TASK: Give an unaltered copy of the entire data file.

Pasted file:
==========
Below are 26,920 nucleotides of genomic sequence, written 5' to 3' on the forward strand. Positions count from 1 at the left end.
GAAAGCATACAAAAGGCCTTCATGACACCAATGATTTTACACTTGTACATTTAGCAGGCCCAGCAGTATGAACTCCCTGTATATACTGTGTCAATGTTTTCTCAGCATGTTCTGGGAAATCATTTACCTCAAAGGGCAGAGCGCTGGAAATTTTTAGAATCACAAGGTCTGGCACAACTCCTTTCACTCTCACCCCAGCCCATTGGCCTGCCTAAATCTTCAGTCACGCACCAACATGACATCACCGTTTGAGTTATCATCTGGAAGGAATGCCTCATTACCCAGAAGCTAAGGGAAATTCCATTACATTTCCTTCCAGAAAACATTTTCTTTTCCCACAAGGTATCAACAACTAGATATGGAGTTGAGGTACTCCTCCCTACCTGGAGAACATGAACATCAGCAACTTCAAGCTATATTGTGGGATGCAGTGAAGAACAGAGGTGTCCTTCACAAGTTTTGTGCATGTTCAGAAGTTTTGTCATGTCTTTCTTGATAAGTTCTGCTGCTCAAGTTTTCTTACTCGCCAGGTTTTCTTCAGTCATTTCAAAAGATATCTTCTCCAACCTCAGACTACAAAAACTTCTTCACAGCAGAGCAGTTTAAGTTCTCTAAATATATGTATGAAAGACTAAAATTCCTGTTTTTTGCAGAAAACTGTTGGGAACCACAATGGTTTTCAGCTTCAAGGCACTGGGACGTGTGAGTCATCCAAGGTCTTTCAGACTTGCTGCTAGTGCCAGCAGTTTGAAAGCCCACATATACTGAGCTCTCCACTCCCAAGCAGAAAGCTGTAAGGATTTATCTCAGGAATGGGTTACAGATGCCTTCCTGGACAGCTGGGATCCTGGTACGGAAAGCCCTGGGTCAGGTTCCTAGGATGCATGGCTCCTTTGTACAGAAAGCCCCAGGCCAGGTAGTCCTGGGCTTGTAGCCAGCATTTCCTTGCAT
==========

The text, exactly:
Below are 26,920 nucleotides of genomic sequence, written 5' to 3' on the forward strand. Positions count from 1 at the left end.
GAAAGCATACAAAAGGCCTTCATGACACCAATGATTTTACACTTGTACATTTAGCAGGCCCAGCAGTATGAACTCCCTGTATATACTGTGTCAATGTTTTCTCAGCATGTTCTGGGAAATCATTTACCTCAAAGGGCAGAGCGCTGGAAATTTTTAGAATCACAAGGTCTGGCACAACTCCTTTCACTCTCACCCCAGCCCATTGGCCTGCCTAAATCTTCAGTCACGCACCAACATGACATCACCGTTTGAGTTATCATCTGGAAGGAATGCCTCATTACCCAGAAGCTAAGGGAAATTCCATTACATTTCCTTCCAGAAAACATTTTCTTTTCCCACAAGGTATCAACAACTAGATATGGAGTTGAGGTACTCCTCCCTACCTGGAGAACATGAACATCAGCAACTTCAAGCTATATTGTGGGATGCAGTGAAGAACAGAGGTGTCCTTCACAAGTTTTGTGCATGTTCAGAAGTTTTGTCATGTCTTTCTTGATAAGTTCTGCTGCTCAAGTTTTCTTACTCGCCAGGTTTTCTTCAGTCATTTCAAAAGATATCTTCTCCAACCTCAGACTACAAAAACTTCTTCACAGCAGAGCAGTTTAAGTTCTCTAAATATATGTATGAAAGACTAAAATTCCTGTTTTTTGCAGAAAACTGTTGGGAACCACAATGGTTTTCAGCTTCAAGGCACTGGGACGTGTGAGTCATCCAAGGTCTTTCAGACTTGCTGCTAGTGCCAGCAGTTTGAAAGCCCACATATACTGAGCTCTCCACTCCCAAGCAGAAAGCTGTAAGGATTTATCTCAGGAATGGGTTACAGATGCCTTCCTGGACAGCTGGGATCCTGGTACGGAAAGCCCTGGGTCAGGTTCCTAGGATGCATGGCTCCTTTGTACAGAAAGCCCCAGGCCAGGTAGTCCTGGGCTTGTAGCCAGCATTTCCTTGCAT